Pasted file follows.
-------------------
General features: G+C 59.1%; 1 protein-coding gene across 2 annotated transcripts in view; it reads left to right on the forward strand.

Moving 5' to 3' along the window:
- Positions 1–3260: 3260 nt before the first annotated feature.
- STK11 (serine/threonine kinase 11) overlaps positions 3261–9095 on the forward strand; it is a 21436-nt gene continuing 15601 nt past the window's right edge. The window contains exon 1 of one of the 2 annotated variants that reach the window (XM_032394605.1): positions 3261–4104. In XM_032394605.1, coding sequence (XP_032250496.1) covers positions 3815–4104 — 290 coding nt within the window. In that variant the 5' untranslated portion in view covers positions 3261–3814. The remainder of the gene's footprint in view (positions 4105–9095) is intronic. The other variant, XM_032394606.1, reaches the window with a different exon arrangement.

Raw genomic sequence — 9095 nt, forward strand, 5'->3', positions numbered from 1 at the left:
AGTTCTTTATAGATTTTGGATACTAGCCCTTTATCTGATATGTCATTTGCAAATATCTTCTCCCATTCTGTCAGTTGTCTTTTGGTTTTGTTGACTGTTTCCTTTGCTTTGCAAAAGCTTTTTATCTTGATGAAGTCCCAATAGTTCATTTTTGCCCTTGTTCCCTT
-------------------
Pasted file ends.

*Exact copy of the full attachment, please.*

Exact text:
General features: G+C 59.1%; 1 protein-coding gene across 2 annotated transcripts in view; it reads left to right on the forward strand.

Moving 5' to 3' along the window:
- Positions 1–3260: 3260 nt before the first annotated feature.
- STK11 (serine/threonine kinase 11) overlaps positions 3261–9095 on the forward strand; it is a 21436-nt gene continuing 15601 nt past the window's right edge. The window contains exon 1 of one of the 2 annotated variants that reach the window (XM_032394605.1): positions 3261–4104. In XM_032394605.1, coding sequence (XP_032250496.1) covers positions 3815–4104 — 290 coding nt within the window. In that variant the 5' untranslated portion in view covers positions 3261–3814. The remainder of the gene's footprint in view (positions 4105–9095) is intronic. The other variant, XM_032394606.1, reaches the window with a different exon arrangement.

Raw genomic sequence — 9095 nt, forward strand, 5'->3', positions numbered from 1 at the left:
AGTTCTTTATAGATTTTGGATACTAGCCCTTTATCTGATATGTCATTTGCAAATATCTTCTCCCATTCTGTCAGTTGTCTTTTGGTTTTGTTGACTGTTTCCTTTGCTTTGCAAAAGCTTTTTATCTTGATGAAGTCCCAATAGTTCATTTTTGCCCTTGTTCCCTT